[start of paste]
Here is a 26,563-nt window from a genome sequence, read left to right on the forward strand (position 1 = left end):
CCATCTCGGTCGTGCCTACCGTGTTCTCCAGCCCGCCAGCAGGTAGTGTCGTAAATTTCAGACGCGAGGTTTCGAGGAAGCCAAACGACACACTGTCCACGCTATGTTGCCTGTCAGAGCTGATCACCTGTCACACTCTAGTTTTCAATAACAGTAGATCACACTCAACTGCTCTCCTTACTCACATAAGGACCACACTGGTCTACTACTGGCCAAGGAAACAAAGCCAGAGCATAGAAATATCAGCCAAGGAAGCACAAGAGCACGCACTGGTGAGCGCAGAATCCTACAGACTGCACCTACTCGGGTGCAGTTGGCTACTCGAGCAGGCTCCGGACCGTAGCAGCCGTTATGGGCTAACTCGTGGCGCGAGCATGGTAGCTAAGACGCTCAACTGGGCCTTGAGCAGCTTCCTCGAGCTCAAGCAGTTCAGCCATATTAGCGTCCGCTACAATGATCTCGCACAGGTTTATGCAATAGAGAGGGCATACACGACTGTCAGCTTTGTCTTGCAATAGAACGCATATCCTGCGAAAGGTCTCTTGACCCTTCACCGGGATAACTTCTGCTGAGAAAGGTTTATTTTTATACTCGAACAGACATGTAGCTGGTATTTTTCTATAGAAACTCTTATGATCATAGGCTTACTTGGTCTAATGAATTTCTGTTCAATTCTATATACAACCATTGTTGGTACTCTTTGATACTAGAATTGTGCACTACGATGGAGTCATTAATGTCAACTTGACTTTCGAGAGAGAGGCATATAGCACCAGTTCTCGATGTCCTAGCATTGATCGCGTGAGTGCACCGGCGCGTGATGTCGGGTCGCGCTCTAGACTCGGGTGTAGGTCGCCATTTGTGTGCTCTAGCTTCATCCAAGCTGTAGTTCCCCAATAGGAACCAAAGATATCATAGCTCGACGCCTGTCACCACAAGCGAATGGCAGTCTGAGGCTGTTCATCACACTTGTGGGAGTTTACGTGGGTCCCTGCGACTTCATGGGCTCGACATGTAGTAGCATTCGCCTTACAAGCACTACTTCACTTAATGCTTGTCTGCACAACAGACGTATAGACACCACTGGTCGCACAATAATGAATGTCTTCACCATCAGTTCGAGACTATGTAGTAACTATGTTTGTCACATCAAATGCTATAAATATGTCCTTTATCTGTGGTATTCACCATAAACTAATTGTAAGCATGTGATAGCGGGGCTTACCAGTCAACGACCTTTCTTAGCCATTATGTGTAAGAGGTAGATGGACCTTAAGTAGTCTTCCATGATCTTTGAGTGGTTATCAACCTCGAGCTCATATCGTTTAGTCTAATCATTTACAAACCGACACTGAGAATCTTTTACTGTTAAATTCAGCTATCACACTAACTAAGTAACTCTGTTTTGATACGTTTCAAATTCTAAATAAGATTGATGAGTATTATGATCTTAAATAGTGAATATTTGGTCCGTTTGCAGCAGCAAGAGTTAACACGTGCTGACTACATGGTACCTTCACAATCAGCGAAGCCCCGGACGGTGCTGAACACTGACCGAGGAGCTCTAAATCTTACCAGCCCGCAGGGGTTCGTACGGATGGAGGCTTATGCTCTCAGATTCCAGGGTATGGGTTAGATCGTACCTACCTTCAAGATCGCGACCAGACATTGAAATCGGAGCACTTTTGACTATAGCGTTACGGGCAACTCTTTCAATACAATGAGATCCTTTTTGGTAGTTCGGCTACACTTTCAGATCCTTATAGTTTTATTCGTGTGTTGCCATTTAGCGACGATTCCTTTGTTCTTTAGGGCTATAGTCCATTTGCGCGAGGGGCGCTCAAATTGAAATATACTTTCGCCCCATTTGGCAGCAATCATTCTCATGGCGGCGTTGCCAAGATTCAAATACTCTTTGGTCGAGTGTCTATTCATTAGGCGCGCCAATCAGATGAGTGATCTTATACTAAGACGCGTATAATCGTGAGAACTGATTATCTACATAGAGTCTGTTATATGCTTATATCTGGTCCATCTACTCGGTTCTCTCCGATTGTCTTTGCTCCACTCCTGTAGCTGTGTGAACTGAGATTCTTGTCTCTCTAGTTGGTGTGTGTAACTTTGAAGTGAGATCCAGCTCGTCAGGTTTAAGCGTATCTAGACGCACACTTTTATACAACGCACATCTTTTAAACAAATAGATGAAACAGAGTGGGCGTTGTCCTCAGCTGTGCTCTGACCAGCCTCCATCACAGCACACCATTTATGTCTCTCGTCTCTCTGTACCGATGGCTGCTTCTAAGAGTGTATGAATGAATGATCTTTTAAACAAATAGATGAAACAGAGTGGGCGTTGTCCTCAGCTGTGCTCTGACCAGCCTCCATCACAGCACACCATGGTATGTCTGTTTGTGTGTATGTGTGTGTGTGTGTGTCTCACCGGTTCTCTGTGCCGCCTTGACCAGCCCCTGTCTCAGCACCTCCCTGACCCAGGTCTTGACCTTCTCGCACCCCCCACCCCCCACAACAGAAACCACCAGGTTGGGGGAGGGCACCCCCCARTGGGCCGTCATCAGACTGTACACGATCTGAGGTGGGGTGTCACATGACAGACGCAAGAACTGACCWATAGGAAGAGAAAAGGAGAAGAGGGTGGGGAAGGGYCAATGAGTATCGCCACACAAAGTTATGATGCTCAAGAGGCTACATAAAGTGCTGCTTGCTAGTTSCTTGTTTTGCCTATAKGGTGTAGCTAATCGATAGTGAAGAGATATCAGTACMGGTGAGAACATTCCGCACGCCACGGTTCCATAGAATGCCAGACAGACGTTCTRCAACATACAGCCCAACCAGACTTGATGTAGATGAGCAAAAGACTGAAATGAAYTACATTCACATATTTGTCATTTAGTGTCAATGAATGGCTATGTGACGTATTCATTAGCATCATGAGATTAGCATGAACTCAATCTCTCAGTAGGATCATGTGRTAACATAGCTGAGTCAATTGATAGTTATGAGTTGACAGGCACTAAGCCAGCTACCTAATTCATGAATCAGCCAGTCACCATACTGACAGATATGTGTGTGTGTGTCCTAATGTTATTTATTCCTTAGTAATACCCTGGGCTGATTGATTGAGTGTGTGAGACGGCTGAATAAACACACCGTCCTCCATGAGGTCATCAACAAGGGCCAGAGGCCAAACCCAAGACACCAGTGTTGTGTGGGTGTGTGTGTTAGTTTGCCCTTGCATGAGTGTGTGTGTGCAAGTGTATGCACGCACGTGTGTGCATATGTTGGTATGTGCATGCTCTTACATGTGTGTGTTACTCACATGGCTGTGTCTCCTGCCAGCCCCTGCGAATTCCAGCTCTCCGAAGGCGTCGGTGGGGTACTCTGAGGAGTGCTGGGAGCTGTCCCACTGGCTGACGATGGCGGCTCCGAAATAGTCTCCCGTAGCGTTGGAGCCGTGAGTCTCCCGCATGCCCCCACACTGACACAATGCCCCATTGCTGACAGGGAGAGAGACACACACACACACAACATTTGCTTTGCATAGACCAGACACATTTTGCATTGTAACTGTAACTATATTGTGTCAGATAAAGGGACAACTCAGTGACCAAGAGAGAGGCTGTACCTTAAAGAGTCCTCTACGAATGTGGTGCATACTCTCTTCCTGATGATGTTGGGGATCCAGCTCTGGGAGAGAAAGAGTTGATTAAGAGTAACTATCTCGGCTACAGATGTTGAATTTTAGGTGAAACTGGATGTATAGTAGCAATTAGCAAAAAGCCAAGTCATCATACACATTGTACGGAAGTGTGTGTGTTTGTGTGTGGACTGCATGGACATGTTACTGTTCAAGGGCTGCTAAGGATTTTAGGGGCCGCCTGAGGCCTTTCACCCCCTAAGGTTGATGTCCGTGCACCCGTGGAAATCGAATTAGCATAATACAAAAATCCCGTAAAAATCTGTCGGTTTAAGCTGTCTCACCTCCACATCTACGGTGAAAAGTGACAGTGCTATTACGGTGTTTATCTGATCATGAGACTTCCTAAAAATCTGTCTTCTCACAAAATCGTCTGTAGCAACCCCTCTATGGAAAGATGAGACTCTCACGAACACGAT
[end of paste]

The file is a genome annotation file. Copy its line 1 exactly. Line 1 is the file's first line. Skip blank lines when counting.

Here is a 26,563-nt window from a genome sequence, read left to right on the forward strand (position 1 = left end):